Poem begins with the pound this shows how the memory of that day still affects him.
The “t” in “crust “is a sound harsher that “chidden” in the first stanza. This hints the narrator has become bitter over time.
'Neutral tones' 3
Famous for the pessimistic tone in his writing, this is shown throughout this poem. Hardy faced many disappointments in his personal relationships. It is unclear whether this poem refers to a specific relationship he had or whether it is a more generalised feeling about his associations with women.
The rhythmic pattern of the poem is not consistent. This maybe echoes the uncomfortable feeling which existed between the two people
The overall structure of the poem is circular rather than linear as it starts and ends in the same geographical place. One interpretation of this is that the speaker has not come to terms with what has happened and revisits the memory.
- “It tore the elm-tops down for spite”
Wealth is personified to create anger love; this means that he killed her so that no one will have her
- “She shut the cold out and the storm”
Porphyria seems to be a powerful, positive force in the speaker’s life. Her action contrast to the weather.
Sibilance emphasises how positive she is to him.
- “And give herself to me forever. But passion sometimes would prevail”
This implies that she is still willing to give herself to him.
The oxymoron in the sexual imagery suggest that he may of taken her virginity however he wants her to be pure again.
- Structure: Regular thyme reflects his calmness.
'Porphyria's lover' 2
- “That moment she was mine, mine, fair, perfectly pure and good”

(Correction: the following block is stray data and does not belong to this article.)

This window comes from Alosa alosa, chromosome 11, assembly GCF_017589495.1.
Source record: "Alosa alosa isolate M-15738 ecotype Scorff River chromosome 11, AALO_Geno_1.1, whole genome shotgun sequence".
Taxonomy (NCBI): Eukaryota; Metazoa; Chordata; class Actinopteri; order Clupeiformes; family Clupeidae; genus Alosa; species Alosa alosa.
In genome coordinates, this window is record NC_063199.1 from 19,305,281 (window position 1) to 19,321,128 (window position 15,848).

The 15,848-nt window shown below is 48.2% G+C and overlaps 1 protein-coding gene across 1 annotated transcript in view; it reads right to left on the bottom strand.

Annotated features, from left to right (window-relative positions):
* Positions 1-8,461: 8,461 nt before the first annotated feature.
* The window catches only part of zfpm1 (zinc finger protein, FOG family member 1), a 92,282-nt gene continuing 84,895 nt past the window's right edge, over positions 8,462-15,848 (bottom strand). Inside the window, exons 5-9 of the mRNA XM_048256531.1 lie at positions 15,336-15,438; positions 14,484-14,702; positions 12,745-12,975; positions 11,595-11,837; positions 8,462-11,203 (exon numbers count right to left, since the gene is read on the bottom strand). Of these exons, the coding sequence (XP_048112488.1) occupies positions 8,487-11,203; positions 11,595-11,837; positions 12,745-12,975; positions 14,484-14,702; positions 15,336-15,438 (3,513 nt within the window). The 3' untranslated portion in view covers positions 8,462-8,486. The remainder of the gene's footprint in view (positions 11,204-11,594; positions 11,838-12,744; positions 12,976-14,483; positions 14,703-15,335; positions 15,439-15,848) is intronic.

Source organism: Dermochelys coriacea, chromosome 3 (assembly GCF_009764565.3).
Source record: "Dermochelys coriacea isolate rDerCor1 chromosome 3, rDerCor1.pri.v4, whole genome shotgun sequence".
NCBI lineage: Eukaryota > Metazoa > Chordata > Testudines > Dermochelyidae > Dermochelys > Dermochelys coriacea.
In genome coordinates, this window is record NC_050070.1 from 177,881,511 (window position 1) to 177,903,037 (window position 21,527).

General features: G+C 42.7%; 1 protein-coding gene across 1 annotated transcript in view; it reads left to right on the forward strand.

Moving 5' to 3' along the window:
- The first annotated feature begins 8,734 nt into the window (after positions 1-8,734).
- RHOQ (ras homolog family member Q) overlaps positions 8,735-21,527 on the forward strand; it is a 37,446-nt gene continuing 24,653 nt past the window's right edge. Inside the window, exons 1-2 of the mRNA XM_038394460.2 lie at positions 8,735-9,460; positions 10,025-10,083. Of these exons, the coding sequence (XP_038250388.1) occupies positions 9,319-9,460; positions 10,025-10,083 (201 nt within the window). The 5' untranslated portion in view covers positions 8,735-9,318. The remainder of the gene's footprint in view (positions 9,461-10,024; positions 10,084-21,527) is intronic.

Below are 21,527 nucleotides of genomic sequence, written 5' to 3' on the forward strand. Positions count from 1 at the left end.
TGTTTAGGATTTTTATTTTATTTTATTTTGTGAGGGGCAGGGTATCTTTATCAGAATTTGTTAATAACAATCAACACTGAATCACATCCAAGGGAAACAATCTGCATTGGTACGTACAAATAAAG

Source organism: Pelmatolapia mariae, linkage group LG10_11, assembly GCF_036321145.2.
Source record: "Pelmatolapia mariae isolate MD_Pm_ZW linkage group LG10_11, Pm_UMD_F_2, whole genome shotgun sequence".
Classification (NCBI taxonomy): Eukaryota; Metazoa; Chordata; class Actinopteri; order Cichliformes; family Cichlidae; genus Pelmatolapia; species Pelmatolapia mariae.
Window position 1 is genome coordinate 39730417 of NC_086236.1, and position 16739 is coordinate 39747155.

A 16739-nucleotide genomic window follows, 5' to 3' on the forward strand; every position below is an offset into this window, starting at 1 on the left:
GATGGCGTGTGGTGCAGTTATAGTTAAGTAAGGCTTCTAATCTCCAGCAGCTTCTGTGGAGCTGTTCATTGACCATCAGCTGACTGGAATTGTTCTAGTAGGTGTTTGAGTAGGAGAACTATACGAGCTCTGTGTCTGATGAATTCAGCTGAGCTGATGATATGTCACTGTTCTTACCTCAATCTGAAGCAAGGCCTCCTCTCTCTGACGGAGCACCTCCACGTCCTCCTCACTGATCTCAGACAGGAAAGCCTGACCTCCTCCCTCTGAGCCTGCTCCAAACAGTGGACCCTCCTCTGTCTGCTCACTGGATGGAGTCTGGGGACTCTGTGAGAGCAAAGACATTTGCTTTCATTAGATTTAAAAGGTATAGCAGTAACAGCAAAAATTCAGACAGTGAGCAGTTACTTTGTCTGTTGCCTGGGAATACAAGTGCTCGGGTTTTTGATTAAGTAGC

She’s come to be with him tonight and he’s convinced she loves him, so he wants her to preserve that moment
Repetition of “mine” is disturbing and suspicious it emphasises how he wants to have her and he won’t give up on her.
- “And yet God has not said a word”
Writer suggest that God approves of his actions or he is surprised that he hasn’t been punished, or perhaps he doesn’t believe that he’s committed a sin at all.
Porphyria is a disease that can result in madness. This suggests that this may have contributed to his madness.
- “I think of thee! My thoughts do twine and bud”
Addresses lover directly, making it more personal
The exclamation mark makes an exciting tone implies whenever se thinks of him se is happy
Caesura implies that the thought of him last for a while
Semantic field of nature implies that thoughts and feelings for him are constantly growing and developing
- “Drop heavily down- burst shattered, everywhere”
She thinks about him a lot her thoughts weighs her down
His present replaces her thought
The caesura emphasises her excitement
'sonnet 29' 2
- “Deep joy when I see and hear thee”
This implies that when he is around she is filled with joy and happiness.
The repetition of ‘thee’ show's obsession with him.
The enjambment shows emphasises her close relationship.